I enjoyed the additional resources I found: a blog by David Cormier, and another blog by Paul Stacy, in particular, his blog on The Pedagogy of MOOCs. I particularly appreciated Stacy’s explanations of xMOOCs and cMOOCs. It helped me to understand my own sense of what I’ve read about courses offered through edX and Coursera – that these are not really connectivist, but are more just traditional courses put onto an online platform. Stacy (2013) points out, “All of these new MOOC’s [edX, Coursera, Udacity] are focused on objectivist and behaviourist methods of teaching and learning. Their pedagogy is based on an assumption that when there are tens of thousands of learners social learning isn’t feasible. So instead of interaction with a person these MOOC’s focus on replacing the human social component of learning with a kind of artificial intelligence interaction with the platform. Coursera holds this up as good practice by noting, ‘Even within our videos, there are multiple opportunities for interactions: the video frequently stops, and students are asked to answer a simple question to test whether they are tracking the material.’ Designing MOOC pedagogies based on what some are calling robot marking jeopardizes quality, learning outcomes, and ignores best practices in online learning.”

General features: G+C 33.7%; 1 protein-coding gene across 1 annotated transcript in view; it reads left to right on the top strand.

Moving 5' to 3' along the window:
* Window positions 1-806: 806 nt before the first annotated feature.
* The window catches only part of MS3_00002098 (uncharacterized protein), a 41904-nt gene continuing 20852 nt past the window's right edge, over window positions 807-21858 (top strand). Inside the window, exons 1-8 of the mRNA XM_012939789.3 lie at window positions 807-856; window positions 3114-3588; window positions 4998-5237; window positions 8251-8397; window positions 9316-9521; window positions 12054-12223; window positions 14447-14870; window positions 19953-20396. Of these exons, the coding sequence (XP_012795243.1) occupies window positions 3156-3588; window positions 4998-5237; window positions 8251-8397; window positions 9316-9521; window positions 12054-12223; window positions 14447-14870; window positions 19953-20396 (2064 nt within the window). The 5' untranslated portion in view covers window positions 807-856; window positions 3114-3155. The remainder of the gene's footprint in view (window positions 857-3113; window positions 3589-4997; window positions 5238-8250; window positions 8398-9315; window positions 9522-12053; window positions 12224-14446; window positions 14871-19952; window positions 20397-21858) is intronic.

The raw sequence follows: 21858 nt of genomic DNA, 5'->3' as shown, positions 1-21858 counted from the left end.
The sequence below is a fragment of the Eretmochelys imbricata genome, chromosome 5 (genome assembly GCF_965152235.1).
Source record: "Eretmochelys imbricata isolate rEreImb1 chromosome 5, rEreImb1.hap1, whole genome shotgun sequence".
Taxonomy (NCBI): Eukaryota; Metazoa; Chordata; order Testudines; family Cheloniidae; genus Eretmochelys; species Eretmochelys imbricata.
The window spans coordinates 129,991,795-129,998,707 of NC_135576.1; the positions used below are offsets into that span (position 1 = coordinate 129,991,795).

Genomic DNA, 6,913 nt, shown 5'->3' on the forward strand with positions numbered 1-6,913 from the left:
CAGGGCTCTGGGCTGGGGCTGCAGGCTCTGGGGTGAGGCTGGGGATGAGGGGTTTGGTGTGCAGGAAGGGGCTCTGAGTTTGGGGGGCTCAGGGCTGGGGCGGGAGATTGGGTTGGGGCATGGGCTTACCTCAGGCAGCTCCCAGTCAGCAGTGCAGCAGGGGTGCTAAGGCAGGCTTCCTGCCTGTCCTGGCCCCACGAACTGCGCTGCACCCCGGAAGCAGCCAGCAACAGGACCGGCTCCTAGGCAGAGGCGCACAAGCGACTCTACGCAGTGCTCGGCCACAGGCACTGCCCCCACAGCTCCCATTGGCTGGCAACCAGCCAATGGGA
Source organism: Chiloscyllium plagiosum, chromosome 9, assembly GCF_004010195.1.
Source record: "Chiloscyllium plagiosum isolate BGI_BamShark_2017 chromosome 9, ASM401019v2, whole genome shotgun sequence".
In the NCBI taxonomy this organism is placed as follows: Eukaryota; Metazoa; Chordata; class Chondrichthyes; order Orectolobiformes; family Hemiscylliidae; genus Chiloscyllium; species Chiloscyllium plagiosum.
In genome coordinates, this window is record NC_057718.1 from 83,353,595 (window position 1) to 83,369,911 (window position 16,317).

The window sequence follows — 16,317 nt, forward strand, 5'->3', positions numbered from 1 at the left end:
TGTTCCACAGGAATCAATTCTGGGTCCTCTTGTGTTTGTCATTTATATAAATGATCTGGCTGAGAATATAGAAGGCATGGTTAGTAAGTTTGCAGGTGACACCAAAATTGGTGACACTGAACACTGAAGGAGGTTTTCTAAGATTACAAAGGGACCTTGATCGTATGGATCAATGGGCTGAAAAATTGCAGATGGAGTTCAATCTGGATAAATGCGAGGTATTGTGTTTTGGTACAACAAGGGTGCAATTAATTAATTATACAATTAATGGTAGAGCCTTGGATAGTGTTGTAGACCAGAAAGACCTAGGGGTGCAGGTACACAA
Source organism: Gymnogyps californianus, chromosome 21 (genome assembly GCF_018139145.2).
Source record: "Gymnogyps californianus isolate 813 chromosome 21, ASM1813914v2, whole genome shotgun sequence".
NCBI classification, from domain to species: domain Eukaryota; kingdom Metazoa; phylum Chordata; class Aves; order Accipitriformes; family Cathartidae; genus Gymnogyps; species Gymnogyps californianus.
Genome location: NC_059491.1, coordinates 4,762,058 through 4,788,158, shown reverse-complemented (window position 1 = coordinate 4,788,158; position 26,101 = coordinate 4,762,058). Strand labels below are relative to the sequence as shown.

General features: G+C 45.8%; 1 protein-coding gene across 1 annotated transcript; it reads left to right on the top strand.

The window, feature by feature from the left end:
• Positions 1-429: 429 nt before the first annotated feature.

Tweeting was fun! I had never done it before. I found myself tweeting about resources rather than ideas or content, given the character limit. One of my colleagues (Oh Gauche!) did tweet very concise little snapshots of Connectivist ideas – very nice! I’ll have to learn how to do that. I was excited about following David Cormier’s tweets and was quickly disappointed! As our instructor pointed out, he often tweets about his kids or food. Since subscribing to his tweets I’ve gotten one about pastries his wife made (with photo), one about a course he’s starting (more on point), one about buying a “corded phone” for his home (uh, yeah, some of us grew up with those), and today, “Nothing says Christmas like camo-santa” with photo attached. Seriously? I don’t think I’ll subscribe for much longer… So far, tweeting seems like a “surface” activity to me, perhaps best for sharing and promoting resources and nodes.

Thanks to our instructor for a great Connectivist week!